Transcript

IAEA Considers Iran's Nuclear Development

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Dafna Linzer
Washington Post Staff Writer
Friday, April 28, 2006; 2:00 PM

Washington Post staff writer Dafna Linzer was online Friday, April 28, at 2 p.m. ET to discuss recent developments in Iran's nuclear program and the response of the International Atomic Energy Agency and the international community.

The transcript follows.

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Dafna Linzer: Hi everyone, I'm here. Lots of questions to get to and we've got the new Iran report to focus on as well so let's get started.

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Reston, Va.: Does international law specify which nations can have nuclear weapons and which nations cannot have nuclear weapons?

Dafna Linzer: Great opener from Virginia and the answer is...sort of.

The Nonproliferation Treaty came into force when five countries - the United States, Britain, France, Russia and China were already declared nuclear states. The rest of the world was invited to join the treaty by promising to forgo nuclear weapons in exchange for peaceful nuclear technology. The group of five agreed to work toward disarmament.

Every country in the world, except for India, Pakistan and Israel, signed on. That means that Iran, which joined, agreed not to build nuclear weapons. Iran maintains that it is abiding by the treaty and that it's program is for peaceful energy purposes only.

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Falls Church, Va.: Hello,

I've done quite a bit of research regarding Iran's nuclear activities and from what I understand is that Iran is a good 5-10 years from developing a single nuclear weapon. (If indeed that is their ambition), which we don't know for sure. So why is the government and the media raising alarm bells at this time. Isn't 5-10 years enough time to try diplomacy to resolve this issue?

Dafna Linzer: Another goodie from Virginia. I reported last August that the most recent and comprehensive National Intelligence Estimate determined that Iran is as much as a decade away from having enough highly enriched uranium for a bomb. Director of National Intelligence John Negroponte included that estimate in Congressional testimony in February.

Many argue that that timeline leaves years for diplomacy and that the rush to military options is premature. Others believe the time to act is now, before the Iranians advance, especially in light of the fact that the time estimates are based on what the CIA knows. Because Iran has not been totally forthcoming with U.N. inspectors, it may be that it's program is more advanced than the intelligence community believes. It could also be less advanced.

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Fairfax, Va.: I visited with my sister in Minnesota last week and she was very concerned that Bush was going to drop a nuclear bomb on Iran. Trust for Bush seems to be deteriorating. After invading Iraq with suspect intelligence, do you think this will happen?

Dafna Linzer: I think your sister's thoughts are very reflective of the skepticism in general - in Congress, in the public, in the intelligence community itself - following the deeply flawed WMD case on Iraq.

The Iraq experience has eroded confidence in the use of intelligence on WMD and has also hampered the diplomatic track the White House is on inside the Security Council. The Bush administration is trying now to win a resolution that effectively leaves open the option of using force against Iran. Many countries believe they need to increase pressure on the Iranians but they fear the White House sees that option as a stepping-stone toward military action.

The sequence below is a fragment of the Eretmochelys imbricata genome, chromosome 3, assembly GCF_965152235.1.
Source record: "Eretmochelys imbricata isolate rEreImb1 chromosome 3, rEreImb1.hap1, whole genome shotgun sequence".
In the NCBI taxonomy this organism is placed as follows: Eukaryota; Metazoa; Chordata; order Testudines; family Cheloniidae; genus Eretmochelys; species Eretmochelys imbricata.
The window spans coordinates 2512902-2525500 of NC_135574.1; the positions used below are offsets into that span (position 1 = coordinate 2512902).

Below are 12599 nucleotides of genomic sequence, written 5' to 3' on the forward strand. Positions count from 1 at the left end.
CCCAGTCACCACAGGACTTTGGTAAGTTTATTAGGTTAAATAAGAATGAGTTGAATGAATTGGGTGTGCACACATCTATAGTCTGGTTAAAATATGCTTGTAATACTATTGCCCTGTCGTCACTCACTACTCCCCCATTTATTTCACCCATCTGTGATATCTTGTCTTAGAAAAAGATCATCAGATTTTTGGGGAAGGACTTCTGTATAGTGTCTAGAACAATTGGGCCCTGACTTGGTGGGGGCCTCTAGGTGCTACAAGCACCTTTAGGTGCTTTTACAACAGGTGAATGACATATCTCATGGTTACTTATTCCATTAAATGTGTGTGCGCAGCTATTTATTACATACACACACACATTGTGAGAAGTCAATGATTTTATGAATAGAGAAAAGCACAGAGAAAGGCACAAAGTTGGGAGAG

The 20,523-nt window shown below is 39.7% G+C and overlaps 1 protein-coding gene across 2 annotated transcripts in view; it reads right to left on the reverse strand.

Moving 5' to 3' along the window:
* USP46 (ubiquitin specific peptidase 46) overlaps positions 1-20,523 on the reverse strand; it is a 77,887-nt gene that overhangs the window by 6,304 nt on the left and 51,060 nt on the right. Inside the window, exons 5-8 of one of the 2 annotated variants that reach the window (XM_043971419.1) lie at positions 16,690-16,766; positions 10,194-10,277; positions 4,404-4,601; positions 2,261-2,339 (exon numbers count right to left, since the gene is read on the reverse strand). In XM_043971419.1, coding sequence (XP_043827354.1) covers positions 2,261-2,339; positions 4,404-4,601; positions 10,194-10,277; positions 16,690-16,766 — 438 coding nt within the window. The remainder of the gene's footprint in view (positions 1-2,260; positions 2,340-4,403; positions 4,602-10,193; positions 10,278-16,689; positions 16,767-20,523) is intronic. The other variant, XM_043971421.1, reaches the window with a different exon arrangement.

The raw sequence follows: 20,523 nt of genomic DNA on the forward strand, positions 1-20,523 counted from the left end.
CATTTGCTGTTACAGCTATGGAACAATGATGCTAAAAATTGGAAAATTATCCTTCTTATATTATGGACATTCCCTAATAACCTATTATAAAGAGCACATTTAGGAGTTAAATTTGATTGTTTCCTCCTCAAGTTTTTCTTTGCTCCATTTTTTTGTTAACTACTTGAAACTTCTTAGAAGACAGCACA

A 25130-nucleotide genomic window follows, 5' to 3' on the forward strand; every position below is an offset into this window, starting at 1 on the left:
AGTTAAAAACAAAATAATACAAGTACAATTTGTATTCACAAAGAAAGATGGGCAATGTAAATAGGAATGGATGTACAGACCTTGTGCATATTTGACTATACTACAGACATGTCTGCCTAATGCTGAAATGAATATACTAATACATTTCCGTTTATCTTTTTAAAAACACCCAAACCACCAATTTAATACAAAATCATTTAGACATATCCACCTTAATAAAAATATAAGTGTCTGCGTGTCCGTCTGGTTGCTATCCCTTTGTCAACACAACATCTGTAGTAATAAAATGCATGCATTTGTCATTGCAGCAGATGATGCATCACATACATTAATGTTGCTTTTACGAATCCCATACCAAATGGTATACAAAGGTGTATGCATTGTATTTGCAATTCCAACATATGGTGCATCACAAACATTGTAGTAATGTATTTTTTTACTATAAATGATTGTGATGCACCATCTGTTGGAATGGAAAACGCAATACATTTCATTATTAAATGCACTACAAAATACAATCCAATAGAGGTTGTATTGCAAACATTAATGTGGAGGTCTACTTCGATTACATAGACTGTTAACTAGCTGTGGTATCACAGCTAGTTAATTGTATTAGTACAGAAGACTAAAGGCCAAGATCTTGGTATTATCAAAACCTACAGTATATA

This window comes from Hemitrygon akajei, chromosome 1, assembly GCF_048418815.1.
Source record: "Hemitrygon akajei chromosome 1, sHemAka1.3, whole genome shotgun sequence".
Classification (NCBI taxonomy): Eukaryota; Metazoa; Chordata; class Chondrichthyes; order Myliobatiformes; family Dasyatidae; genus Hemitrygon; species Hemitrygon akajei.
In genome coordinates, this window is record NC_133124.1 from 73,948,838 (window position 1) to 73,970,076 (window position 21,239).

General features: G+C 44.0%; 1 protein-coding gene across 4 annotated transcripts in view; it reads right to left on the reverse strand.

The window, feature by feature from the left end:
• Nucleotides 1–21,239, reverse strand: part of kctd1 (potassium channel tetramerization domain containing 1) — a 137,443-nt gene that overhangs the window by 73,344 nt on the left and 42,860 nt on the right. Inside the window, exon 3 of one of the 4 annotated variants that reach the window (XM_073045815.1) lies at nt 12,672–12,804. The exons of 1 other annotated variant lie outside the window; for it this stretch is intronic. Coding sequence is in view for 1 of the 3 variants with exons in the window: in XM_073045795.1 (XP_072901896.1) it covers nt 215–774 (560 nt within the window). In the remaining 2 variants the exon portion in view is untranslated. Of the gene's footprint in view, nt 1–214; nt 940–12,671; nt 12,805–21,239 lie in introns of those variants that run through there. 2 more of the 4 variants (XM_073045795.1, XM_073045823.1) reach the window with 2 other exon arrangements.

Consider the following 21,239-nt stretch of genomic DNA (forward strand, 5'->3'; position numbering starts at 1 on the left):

We reported a few weeks back that Pentagon planners are indeed updating and reviewing military scenarios for Iran.

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Chicago, Ill.: Hi and thanks for the discussion. Question on the U.N. Security Council...I always hear about the potential Chinese and Russian vetoes on the council. Suppose they each choose to abstain on a vote for sanctions - would that be enough to let any potential resolution pass? Also, what about the rest of the U.N. Is there any sort of run-up discussion beforehand if a sanctions resolution were to come into being, or does such a thing go straight to a vote to the big guys (countries) in the council? I ask this because I'm wondering where the surrounding Mideast countries stand on this issue. I haven't really heard much at least publicly on their stance on this....

Dafna Linzer: Hi back. First, please take a look at the piece from today which should be linked on the chat because it discusses some of this.

All 15 members of the council would vote on any resolution. The five nuclear countries I mentioned above all have veto power. Russia and China could abstain and may well decide to do so. As long as there are enough 'yes' votes, their absentions won't block the resolution from passing. I think the Bush administration is counting on abstentions in this case, betting that neither Moscow nor Beijing will want to use a veto so quickly after a negative report card from the inspectors on Iranian cooperation.

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Bethesda, Md.: Besides, U.S.'s demand for Iran to freeze its enrichment activities, what are, specifically, areas in which IAEA claims Iran has not been responsive to its inquiries? Also could you shed some light on Iranian overtures, through third parties, to have direct dialogue with the U.S. and U.S.'s motives for not being responsive to those proposals?